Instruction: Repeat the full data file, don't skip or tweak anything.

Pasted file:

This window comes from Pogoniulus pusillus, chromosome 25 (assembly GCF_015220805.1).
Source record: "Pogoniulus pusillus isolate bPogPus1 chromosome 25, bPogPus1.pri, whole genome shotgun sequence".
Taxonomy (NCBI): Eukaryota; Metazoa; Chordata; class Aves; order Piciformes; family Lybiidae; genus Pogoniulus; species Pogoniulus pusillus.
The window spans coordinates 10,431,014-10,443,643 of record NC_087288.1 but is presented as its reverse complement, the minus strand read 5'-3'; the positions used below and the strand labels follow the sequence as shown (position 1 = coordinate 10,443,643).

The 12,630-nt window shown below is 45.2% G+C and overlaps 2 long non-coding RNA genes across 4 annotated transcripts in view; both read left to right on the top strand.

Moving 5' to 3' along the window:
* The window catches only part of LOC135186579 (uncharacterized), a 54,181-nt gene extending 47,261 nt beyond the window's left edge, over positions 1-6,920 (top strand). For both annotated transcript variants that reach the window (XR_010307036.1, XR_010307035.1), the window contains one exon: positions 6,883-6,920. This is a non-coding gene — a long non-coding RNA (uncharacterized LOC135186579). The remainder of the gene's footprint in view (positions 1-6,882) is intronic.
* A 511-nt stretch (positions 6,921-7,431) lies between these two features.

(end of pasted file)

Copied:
This window comes from Pogoniulus pusillus, chromosome 25 (assembly GCF_015220805.1).
Source record: "Pogoniulus pusillus isolate bPogPus1 chromosome 25, bPogPus1.pri, whole genome shotgun sequence".
Taxonomy (NCBI): Eukaryota; Metazoa; Chordata; class Aves; order Piciformes; family Lybiidae; genus Pogoniulus; species Pogoniulus pusillus.
The window spans coordinates 10,431,014-10,443,643 of record NC_087288.1 but is presented as its reverse complement, the minus strand read 5'-3'; the positions used below and the strand labels follow the sequence as shown (position 1 = coordinate 10,443,643).

The 12,630-nt window shown below is 45.2% G+C and overlaps 2 long non-coding RNA genes across 4 annotated transcripts in view; both read left to right on the top strand.

Moving 5' to 3' along the window:
* The window catches only part of LOC135186579 (uncharacterized), a 54,181-nt gene extending 47,261 nt beyond the window's left edge, over positions 1-6,920 (top strand). For both annotated transcript variants that reach the window (XR_010307036.1, XR_010307035.1), the window contains one exon: positions 6,883-6,920. This is a non-coding gene — a long non-coding RNA (uncharacterized LOC135186579). The remainder of the gene's footprint in view (positions 1-6,882) is intronic.
* A 511-nt stretch (positions 6,921-7,431) lies between these two features.